Antonio Aguilar Barraza was a Mexican singer, film actor, film producer, and screenwriter. During his career, he recorded over 150 albums, which sold 25 million copies and he was given the honorific nickname El Charro de México because he is credited with popularizing la charrería, considered to have originated in Mexico, to international audiences. To this day, he has been the only Hispanic artist to sell out the Madison Square Garden of New York City for six nights in 1997. Aguilar was best known for singing traditional Mexican folk songs and ballads as well for his roles in films concerning rural themes and he won the Latin ACE Award for Best Actor for his portrayal of Emiliano Zapata in the 1970 epic film of the same name. He portrayed Pancho Villa twice in film, in 1997, Aguilar was awarded the Special Golden Ariel for his invaluable contribution and spreading of Mexican cinema. With his second wife, popular singer and actress Flor Silvestre and his family is known collectively as La Dinastía Aguilar.
Luis Aguilar, a Mexican actor and singer, is not related to this family, Aguilar was born José Pascual Antonio Aguilar Márquez Barraza in Villanueva, the son of Jesús Aguilar Aguilar and Ángela Márquez Barraza Valle, both of Villanueva. His parents had six children, José Roque, Guadalupe, Luis Tomás, Mariano. He spent his childhood in La Casa Grande de Tayahua. Aguilars ancestors acquired this property in the early 19th century, Aguilar began his recording career in 1950, eventually making over 150 albums and selling more than 25 million records. He was known for his corridos, with some of his best known songs including Gabino Barrera, Caballo prieto azabache, Albur de amor and he was the first Mexican performer to mix rodeos and concerts while touring his show in Latin America and the United States. He has been compared to American actors like Roy Rogers, Gene Autry and he began his acting career in 1952 during the Golden Age of Mexican cinema. A total of seven low-budget ranchera films produced by Rosas Films S. A.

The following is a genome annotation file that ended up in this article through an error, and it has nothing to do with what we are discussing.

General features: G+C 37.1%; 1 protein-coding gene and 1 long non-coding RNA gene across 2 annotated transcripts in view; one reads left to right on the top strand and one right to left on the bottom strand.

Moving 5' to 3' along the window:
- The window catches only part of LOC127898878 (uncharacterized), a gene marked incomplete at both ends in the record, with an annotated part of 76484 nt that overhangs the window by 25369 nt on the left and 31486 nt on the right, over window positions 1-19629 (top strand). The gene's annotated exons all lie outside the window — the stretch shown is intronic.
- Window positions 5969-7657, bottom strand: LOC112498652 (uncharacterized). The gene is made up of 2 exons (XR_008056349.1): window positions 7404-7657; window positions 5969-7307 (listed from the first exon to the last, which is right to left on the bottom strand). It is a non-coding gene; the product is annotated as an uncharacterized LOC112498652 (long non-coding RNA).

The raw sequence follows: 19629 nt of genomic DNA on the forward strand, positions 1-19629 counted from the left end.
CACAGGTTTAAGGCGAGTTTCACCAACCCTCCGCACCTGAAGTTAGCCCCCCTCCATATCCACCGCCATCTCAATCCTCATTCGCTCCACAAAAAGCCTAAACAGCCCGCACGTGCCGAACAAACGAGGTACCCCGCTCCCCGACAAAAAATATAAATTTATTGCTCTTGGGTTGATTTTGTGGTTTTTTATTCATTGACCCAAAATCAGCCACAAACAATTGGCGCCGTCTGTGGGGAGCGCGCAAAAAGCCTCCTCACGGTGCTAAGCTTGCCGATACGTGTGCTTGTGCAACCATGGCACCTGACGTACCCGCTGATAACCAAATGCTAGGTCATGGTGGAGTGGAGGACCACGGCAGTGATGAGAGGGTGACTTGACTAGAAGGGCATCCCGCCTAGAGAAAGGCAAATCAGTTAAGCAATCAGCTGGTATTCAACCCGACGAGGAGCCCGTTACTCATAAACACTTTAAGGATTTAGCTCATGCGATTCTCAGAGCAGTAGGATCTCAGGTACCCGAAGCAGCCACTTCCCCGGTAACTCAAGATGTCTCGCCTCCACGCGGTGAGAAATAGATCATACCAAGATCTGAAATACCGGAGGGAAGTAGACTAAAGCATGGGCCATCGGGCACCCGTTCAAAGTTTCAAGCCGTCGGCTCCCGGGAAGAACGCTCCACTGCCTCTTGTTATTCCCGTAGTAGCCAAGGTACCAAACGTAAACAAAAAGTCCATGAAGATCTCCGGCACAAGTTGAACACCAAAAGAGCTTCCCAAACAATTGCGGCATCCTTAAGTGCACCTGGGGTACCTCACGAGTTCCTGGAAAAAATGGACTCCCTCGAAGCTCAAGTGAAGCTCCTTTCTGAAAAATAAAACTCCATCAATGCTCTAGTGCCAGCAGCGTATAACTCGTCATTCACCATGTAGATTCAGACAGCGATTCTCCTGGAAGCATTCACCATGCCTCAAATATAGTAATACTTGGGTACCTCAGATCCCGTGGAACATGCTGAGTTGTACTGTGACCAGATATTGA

Aguilar gained cinematic notice when cast in Ismael Rodríguezs Tierra de hombres in 1956, other collaborations with Rodríguez include La Cucaracha and Ánimas Trujano, where he received starring roles. Amongst his best ranchera films are Yo. el aventurero, Caballo prieto azabache, El ojo de vidrio, Aguilar appeared in American western films like 1969s The Undefeated starring John Wayne. He made a starring role alongside his wife Flor Silvestre in Triste recuerdo. Aguilar was responsible for the renewed popularity of the tambora music in the mid-1980s. Aguilar was married to singer and actress Flor Silvestre, and one of their children, in addition to Pepe Aguilar, he had another child with Flor Silvestre who is the eldest, Antonio Aguilar, Jr. s. children. On 18 June 2007, doctors announced that Aguilar was no longer responding to treatment and was expected to pass away before the end of the night